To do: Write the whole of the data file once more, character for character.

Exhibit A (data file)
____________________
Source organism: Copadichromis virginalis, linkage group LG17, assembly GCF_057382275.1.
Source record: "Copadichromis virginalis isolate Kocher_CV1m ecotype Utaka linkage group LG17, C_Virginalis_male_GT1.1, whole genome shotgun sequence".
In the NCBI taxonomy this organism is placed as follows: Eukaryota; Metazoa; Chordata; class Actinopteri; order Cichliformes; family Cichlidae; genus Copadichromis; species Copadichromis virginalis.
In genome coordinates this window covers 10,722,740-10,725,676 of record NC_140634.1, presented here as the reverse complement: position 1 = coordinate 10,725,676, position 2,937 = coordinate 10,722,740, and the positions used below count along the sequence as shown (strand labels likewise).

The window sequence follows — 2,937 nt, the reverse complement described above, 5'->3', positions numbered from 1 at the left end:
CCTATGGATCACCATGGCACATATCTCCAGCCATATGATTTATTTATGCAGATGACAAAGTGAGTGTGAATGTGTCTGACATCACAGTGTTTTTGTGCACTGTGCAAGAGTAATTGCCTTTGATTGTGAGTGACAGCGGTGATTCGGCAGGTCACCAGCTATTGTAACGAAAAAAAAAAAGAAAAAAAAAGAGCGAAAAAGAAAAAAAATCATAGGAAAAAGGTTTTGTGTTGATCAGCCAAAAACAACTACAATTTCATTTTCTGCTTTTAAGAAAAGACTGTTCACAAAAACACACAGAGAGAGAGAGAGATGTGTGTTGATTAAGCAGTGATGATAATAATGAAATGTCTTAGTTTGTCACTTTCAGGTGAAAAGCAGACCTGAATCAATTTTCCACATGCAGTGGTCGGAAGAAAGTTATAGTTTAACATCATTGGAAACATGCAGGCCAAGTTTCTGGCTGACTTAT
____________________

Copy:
Source organism: Copadichromis virginalis, linkage group LG17, assembly GCF_057382275.1.
Source record: "Copadichromis virginalis isolate Kocher_CV1m ecotype Utaka linkage group LG17, C_Virginalis_male_GT1.1, whole genome shotgun sequence".
In the NCBI taxonomy this organism is placed as follows: Eukaryota; Metazoa; Chordata; class Actinopteri; order Cichliformes; family Cichlidae; genus Copadichromis; species Copadichromis virginalis.
In genome coordinates this window covers 10,722,740-10,725,676 of record NC_140634.1, presented here as the reverse complement: position 1 = coordinate 10,725,676, position 2,937 = coordinate 10,722,740, and the positions used below count along the sequence as shown (strand labels likewise).

The window sequence follows — 2,937 nt, the reverse complement described above, 5'->3', positions numbered from 1 at the left end:
CCTATGGATCACCATGGCACATATCTCCAGCCATATGATTTATTTATGCAGATGACAAAGTGAGTGTGAATGTGTCTGACATCACAGTGTTTTTGTGCACTGTGCAAGAGTAATTGCCTTTGATTGTGAGTGACAGCGGTGATTCGGCAGGTCACCAGCTATTGTAACGAAAAAAAAAAAGAAAAAAAAAGAGCGAAAAAGAAAAAAAATCATAGGAAAAAGGTTTTGTGTTGATCAGCCAAAAACAACTACAATTTCATTTTCTGCTTTTAAGAAAAGACTGTTCACAAAAACACACAGAGAGAGAGAGAGATGTGTGTTGATTAAGCAGTGATGATAATAATGAAATGTCTTAGTTTGTCACTTTCAGGTGAAAAGCAGACCTGAATCAATTTTCCACATGCAGTGGTCGGAAGAAAGTTATAGTTTAACATCATTGGAAACATGCAGGCCAAGTTTCTGGCTGACTTAT